John Daly during the second round of the 2019 PGA Championship held in Farmingdale, NY at Bethpage Black on Friday, May 17, 2019. (J.D. Cuban)
By Joel Beall
John Daly will be in the field at Royal Portrush for the 2019 Open Championship. And he will traverse the venerable links on foot.
Daly, who was granted permission by the PGA of America to ride in a cart during the PGA Championship at Bethpage Black under the Americans with Disabilities Act, said on Saturday his request to ride at the Open was denied by the R&A.
“Quite disappointed they do not see it in the same way our PGA of America and PGA Tour sees it,” Daly wrote on social media. “Different continent different laws? As a proud Open champion, I know what the Open Championship represents and what a special tournament it is. I believe all who have earned the right to compete should be afforded that right to compete and give it their best shot.
“While I trust the R&A’s decision was made with good intentions, I could not disagree more with their conclusions.”
Daly wrote that a recent visit to an orthopaedic surgeon confirmed bi-compartmental degenerative arthritis in his right knee and that he will need a knee replacement.
“Before that time comes my plan is to give it a shot in two weeks at Portrush,” Daly said.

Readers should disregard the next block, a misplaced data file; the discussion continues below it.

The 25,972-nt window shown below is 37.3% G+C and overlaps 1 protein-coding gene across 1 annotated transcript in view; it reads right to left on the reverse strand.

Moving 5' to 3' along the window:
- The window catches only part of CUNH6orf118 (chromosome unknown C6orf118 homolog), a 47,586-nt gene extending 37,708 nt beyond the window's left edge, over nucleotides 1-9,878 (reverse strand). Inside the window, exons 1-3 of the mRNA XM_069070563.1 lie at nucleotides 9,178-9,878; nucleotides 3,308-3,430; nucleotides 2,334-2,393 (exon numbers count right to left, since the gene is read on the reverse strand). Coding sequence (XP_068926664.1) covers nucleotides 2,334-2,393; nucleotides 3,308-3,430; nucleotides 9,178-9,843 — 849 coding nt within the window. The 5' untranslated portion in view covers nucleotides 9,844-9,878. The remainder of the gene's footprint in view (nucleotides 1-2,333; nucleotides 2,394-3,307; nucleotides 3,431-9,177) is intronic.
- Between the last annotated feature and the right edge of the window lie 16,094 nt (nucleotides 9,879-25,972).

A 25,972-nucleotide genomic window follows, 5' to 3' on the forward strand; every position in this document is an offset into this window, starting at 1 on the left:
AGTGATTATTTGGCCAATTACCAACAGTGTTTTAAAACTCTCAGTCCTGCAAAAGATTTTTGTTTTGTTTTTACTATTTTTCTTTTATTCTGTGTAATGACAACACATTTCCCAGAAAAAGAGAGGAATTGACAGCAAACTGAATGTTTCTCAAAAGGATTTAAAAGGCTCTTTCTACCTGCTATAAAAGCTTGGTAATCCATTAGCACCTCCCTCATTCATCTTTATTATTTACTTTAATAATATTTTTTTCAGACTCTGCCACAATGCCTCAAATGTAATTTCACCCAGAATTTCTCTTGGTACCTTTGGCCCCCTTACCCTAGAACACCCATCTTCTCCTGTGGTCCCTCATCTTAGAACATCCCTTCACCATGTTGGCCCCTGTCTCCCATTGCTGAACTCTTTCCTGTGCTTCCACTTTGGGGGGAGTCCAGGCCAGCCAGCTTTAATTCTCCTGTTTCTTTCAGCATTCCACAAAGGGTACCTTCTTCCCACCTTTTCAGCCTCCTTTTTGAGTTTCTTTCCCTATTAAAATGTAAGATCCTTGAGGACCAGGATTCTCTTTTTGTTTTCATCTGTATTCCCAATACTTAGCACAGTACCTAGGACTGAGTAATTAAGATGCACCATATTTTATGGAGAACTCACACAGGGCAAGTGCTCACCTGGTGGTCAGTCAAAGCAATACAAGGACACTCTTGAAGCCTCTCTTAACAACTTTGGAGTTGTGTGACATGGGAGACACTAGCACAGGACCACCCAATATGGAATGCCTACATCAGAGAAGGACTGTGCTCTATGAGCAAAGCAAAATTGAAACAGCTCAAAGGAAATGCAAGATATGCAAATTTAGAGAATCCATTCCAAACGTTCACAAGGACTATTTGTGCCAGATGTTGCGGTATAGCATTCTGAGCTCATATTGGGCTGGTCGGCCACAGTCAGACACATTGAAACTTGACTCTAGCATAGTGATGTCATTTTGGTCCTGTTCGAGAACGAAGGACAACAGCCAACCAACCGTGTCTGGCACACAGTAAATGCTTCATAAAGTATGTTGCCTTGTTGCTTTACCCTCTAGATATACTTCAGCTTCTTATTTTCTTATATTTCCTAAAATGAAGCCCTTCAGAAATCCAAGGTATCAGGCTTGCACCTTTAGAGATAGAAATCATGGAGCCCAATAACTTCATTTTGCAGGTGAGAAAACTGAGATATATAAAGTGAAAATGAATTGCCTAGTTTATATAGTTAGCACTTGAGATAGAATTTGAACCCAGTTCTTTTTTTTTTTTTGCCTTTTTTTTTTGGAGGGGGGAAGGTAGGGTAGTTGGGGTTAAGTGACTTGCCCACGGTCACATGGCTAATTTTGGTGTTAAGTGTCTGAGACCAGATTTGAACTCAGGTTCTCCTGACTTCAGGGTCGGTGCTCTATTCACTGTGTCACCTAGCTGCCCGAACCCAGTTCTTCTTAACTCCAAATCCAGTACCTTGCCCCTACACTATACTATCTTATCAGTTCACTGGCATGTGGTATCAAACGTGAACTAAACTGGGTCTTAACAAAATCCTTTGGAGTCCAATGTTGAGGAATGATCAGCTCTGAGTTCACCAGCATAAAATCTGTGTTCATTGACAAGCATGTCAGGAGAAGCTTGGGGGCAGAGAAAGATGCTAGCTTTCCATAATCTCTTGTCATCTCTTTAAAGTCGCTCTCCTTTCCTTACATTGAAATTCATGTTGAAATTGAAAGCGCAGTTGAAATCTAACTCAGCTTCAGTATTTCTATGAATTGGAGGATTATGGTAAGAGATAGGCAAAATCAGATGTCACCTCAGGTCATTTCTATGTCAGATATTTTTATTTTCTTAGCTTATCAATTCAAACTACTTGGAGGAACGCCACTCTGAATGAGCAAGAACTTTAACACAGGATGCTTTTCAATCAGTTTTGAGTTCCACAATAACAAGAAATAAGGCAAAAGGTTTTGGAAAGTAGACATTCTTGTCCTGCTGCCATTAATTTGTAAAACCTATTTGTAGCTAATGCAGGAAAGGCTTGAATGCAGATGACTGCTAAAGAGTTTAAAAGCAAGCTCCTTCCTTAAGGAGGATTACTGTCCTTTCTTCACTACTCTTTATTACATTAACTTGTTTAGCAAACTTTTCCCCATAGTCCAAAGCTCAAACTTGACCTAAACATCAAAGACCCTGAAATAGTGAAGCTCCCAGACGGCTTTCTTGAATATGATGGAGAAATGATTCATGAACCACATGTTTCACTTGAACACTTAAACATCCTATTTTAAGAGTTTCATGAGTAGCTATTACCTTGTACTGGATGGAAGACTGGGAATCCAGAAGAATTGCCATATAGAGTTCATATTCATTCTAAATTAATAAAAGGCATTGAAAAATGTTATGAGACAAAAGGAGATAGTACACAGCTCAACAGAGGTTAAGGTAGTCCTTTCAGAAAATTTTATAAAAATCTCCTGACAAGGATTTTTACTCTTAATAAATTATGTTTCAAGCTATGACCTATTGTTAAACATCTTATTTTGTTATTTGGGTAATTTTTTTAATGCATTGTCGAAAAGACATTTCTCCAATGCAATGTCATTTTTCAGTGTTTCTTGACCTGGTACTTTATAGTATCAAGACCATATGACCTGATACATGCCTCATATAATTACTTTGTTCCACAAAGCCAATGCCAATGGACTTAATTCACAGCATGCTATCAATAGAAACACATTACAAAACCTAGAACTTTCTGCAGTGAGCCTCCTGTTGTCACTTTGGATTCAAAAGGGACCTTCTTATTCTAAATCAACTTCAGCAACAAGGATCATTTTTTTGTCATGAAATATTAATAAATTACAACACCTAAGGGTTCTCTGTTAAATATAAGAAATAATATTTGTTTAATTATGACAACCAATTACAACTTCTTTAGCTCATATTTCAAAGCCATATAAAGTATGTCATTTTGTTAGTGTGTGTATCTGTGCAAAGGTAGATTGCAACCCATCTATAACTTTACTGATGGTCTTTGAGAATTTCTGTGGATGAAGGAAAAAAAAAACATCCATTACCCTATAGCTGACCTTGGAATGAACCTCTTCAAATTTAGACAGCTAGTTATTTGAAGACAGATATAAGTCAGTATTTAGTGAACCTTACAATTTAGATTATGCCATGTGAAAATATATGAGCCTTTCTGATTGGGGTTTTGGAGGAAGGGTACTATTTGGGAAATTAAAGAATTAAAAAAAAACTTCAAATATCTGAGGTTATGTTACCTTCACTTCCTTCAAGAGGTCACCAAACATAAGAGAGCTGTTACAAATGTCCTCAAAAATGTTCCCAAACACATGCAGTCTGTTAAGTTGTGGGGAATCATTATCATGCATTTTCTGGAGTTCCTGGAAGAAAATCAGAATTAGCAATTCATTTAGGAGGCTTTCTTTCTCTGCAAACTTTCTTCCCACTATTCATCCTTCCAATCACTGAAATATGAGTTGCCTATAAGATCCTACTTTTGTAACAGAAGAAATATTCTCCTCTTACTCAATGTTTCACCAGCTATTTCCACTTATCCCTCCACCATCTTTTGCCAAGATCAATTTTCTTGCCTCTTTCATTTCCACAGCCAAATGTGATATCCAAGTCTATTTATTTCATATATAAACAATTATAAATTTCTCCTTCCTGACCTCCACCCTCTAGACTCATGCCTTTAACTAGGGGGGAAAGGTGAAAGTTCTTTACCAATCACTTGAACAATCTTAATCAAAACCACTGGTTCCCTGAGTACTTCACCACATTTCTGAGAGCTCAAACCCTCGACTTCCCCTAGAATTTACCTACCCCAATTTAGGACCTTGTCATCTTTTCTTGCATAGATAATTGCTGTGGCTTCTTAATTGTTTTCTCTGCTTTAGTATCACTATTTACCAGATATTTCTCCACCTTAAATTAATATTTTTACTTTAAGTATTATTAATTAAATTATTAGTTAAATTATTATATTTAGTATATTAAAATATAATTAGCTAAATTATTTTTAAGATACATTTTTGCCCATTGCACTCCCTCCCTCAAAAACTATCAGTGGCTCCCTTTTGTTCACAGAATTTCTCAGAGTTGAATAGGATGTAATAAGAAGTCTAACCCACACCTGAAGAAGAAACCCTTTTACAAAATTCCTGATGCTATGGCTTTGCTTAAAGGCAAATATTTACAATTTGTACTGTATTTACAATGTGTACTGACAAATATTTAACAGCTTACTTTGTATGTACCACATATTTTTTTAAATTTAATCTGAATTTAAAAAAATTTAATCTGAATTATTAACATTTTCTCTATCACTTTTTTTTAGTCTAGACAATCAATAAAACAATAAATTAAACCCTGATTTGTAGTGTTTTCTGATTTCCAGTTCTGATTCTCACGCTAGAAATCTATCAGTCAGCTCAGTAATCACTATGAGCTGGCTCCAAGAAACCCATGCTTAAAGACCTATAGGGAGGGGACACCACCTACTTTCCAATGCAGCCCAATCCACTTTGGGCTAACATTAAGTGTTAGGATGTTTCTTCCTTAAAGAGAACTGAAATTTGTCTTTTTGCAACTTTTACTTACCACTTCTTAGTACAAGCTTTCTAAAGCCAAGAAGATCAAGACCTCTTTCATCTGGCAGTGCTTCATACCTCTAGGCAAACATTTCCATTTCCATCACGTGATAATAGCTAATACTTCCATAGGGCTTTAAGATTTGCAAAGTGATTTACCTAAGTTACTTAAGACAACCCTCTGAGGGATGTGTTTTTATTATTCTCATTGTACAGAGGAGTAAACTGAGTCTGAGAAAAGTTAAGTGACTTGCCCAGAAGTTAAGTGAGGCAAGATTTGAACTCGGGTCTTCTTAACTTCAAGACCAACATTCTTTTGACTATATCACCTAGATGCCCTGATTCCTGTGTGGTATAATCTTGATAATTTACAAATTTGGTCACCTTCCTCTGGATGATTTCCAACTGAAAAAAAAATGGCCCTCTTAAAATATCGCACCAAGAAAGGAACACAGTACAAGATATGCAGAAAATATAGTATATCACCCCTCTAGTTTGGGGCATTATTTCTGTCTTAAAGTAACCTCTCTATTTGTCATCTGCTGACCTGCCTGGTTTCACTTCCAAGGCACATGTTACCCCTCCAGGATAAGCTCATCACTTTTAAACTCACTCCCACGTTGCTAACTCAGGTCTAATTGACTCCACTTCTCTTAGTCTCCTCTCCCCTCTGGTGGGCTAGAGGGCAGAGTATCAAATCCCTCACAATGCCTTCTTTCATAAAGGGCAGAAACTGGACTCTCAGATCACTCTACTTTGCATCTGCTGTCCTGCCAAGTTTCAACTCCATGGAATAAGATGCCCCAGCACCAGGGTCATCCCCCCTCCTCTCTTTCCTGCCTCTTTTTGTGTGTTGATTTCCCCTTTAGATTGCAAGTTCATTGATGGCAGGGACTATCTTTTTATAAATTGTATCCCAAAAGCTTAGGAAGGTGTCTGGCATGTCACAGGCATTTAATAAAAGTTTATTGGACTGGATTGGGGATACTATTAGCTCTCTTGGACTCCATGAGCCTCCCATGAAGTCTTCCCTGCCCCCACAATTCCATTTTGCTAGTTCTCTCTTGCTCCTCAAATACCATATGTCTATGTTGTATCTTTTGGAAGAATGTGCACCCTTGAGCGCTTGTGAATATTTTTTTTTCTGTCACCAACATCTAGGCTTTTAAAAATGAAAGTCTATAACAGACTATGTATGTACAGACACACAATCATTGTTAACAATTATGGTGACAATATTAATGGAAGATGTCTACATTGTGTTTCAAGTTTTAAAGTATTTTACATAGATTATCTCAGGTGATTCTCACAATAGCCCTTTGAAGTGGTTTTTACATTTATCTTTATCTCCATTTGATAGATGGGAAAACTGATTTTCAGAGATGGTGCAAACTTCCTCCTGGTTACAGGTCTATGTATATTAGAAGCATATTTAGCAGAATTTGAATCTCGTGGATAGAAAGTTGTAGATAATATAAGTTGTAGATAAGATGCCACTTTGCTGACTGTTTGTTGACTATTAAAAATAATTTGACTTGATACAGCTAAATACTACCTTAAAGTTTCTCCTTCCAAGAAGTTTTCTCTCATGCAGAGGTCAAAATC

The 53-year-old’s use of a cart at Bethpage was somewhat controversial. While some believed Daly’s injury fell under disability rights, others deemed it an unnecessary sideshow. Daly was particularly upset about a jab from Tiger Woods on the subject, with the two-time major winner saying he wished Woods “had all the facts.”
“Might have been a different comment,” Daly said in response. “As well as the Golf Channel Wednesday morning, when they bashed me pretty good, and a few others [who criticized me].”
The R&A said all considerations were factored into the decision.
“The R&A believe that walking the course is an integral part of the Championship and is central to the tradition of links golf which is synonymous with the Open,” read a statement. “We must also ensure that, as far as possible, the challenge is the same for all players in the field.
“The terrain at Royal Portrush is not suited to buggies and indeed the club itself does not permit their use. We have a serious concern that some parts of the course, where there are severe slopes and swales, would be inaccessible.”
Daly’s knee problems sidelined him from the 2018 Open Championship at Carnoustie, although he was able to tee it up at Bellerive for the PGA Championship. He also withdrew from the U.S. Senior Open last year after his request for a cart under the ADA was denied. He regularly plays on the Champions Tour, which allows its players to use golf carts during competition. He has not walked in an official event since the European Tour’s Omega European Masters last fall.
Daly is in the tournament thanks to his 1995 Open triumph at St. Andrews. In 19 Open starts since his victory at the Old Course, he has made just six cuts and finished inside the top 25 once.